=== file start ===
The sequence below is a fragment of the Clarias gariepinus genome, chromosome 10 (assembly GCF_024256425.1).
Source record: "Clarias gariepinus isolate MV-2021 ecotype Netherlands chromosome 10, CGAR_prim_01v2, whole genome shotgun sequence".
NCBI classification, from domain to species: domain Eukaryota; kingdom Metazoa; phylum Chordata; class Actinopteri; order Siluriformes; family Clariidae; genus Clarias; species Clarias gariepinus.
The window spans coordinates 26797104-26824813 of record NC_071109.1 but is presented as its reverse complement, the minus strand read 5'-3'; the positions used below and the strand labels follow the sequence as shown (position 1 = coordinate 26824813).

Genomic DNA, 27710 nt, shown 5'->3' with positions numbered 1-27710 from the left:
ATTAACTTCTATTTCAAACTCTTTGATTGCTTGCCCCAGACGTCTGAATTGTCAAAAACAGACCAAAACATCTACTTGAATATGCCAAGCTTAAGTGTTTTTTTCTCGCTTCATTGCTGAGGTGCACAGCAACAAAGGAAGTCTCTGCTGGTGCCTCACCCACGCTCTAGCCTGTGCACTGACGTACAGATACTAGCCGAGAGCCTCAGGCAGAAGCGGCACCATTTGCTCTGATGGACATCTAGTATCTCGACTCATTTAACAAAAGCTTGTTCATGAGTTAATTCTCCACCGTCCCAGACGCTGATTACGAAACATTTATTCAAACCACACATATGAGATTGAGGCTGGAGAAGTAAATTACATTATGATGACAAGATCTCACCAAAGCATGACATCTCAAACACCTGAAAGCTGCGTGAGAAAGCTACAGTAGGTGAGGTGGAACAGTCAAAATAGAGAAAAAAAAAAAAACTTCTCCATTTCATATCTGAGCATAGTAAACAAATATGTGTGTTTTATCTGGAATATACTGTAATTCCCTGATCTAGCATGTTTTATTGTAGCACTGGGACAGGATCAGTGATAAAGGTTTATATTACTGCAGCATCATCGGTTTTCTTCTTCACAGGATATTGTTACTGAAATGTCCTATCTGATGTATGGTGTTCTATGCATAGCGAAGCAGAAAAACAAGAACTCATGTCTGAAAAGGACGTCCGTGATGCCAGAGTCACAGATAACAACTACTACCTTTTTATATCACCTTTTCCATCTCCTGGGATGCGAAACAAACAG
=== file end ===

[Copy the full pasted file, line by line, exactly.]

The sequence below is a fragment of the Clarias gariepinus genome, chromosome 10 (assembly GCF_024256425.1).
Source record: "Clarias gariepinus isolate MV-2021 ecotype Netherlands chromosome 10, CGAR_prim_01v2, whole genome shotgun sequence".
NCBI classification, from domain to species: domain Eukaryota; kingdom Metazoa; phylum Chordata; class Actinopteri; order Siluriformes; family Clariidae; genus Clarias; species Clarias gariepinus.
The window spans coordinates 26797104-26824813 of record NC_071109.1 but is presented as its reverse complement, the minus strand read 5'-3'; the positions used below and the strand labels follow the sequence as shown (position 1 = coordinate 26824813).

Genomic DNA, 27710 nt, shown 5'->3' with positions numbered 1-27710 from the left:
ATTAACTTCTATTTCAAACTCTTTGATTGCTTGCCCCAGACGTCTGAATTGTCAAAAACAGACCAAAACATCTACTTGAATATGCCAAGCTTAAGTGTTTTTTTCTCGCTTCATTGCTGAGGTGCACAGCAACAAAGGAAGTCTCTGCTGGTGCCTCACCCACGCTCTAGCCTGTGCACTGACGTACAGATACTAGCCGAGAGCCTCAGGCAGAAGCGGCACCATTTGCTCTGATGGACATCTAGTATCTCGACTCATTTAACAAAAGCTTGTTCATGAGTTAATTCTCCACCGTCCCAGACGCTGATTACGAAACATTTATTCAAACCACACATATGAGATTGAGGCTGGAGAAGTAAATTACATTATGATGACAAGATCTCACCAAAGCATGACATCTCAAACACCTGAAAGCTGCGTGAGAAAGCTACAGTAGGTGAGGTGGAACAGTCAAAATAGAGAAAAAAAAAAAAACTTCTCCATTTCATATCTGAGCATAGTAAACAAATATGTGTGTTTTATCTGGAATATACTGTAATTCCCTGATCTAGCATGTTTTATTGTAGCACTGGGACAGGATCAGTGATAAAGGTTTATATTACTGCAGCATCATCGGTTTTCTTCTTCACAGGATATTGTTACTGAAATGTCCTATCTGATGTATGGTGTTCTATGCATAGCGAAGCAGAAAAACAAGAACTCATGTCTGAAAAGGACGTCCGTGATGCCAGAGTCACAGATAACAACTACTACCTTTTTATATCACCTTTTCCATCTCCTGGGATGCGAAACAAACAG